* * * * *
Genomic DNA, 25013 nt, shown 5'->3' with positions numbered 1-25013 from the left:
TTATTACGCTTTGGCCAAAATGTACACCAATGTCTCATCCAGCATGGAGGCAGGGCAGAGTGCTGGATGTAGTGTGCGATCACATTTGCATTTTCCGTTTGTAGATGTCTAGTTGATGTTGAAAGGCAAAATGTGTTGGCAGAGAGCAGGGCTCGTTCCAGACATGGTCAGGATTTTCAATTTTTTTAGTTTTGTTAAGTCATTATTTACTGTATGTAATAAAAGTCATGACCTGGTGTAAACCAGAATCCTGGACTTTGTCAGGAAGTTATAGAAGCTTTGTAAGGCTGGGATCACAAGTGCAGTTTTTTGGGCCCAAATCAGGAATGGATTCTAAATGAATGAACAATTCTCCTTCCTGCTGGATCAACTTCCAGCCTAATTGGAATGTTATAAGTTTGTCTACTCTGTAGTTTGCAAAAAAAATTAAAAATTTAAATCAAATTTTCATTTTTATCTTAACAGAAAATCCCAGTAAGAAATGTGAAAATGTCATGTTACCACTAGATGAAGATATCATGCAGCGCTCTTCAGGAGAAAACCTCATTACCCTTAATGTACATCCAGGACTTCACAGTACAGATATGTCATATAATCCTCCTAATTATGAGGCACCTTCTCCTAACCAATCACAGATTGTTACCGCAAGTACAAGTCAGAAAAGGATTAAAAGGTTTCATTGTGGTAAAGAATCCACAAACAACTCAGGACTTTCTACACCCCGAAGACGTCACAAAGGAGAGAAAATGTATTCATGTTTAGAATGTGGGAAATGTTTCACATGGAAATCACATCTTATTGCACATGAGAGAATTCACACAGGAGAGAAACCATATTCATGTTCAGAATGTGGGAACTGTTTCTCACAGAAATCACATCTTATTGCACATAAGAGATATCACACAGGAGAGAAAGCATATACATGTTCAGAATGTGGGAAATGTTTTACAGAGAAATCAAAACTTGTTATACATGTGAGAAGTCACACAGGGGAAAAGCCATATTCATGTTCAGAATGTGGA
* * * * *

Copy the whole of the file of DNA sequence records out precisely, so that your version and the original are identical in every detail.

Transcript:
Genomic DNA, 25013 nt, shown 5'->3' with positions numbered 1-25013 from the left:
TTATTACGCTTTGGCCAAAATGTACACCAATGTCTCATCCAGCATGGAGGCAGGGCAGAGTGCTGGATGTAGTGTGCGATCACATTTGCATTTTCCGTTTGTAGATGTCTAGTTGATGTTGAAAGGCAAAATGTGTTGGCAGAGAGCAGGGCTCGTTCCAGACATGGTCAGGATTTTCAATTTTTTTAGTTTTGTTAAGTCATTATTTACTGTATGTAATAAAAGTCATGACCTGGTGTAAACCAGAATCCTGGACTTTGTCAGGAAGTTATAGAAGCTTTGTAAGGCTGGGATCACAAGTGCAGTTTTTTGGGCCCAAATCAGGAATGGATTCTAAATGAATGAACAATTCTCCTTCCTGCTGGATCAACTTCCAGCCTAATTGGAATGTTATAAGTTTGTCTACTCTGTAGTTTGCAAAAAAAATTAAAAATTTAAATCAAATTTTCATTTTTATCTTAACAGAAAATCCCAGTAAGAAATGTGAAAATGTCATGTTACCACTAGATGAAGATATCATGCAGCGCTCTTCAGGAGAAAACCTCATTACCCTTAATGTACATCCAGGACTTCACAGTACAGATATGTCATATAATCCTCCTAATTATGAGGCACCTTCTCCTAACCAATCACAGATTGTTACCGCAAGTACAAGTCAGAAAAGGATTAAAAGGTTTCATTGTGGTAAAGAATCCACAAACAACTCAGGACTTTCTACACCCCGAAGACGTCACAAAGGAGAGAAAATGTATTCATGTTTAGAATGTGGGAAATGTTTCACATGGAAATCACATCTTATTGCACATGAGAGAATTCACACAGGAGAGAAACCATATTCATGTTCAGAATGTGGGAACTGTTTCTCACAGAAATCACATCTTATTGCACATAAGAGATATCACACAGGAGAGAAAGCATATACATGTTCAGAATGTGGGAAATGTTTTACAGAGAAATCAAAACTTGTTATACATGTGAGAAGTCACACAGGGGAAAAGCCATATTCATGTTCAGAATGTGGA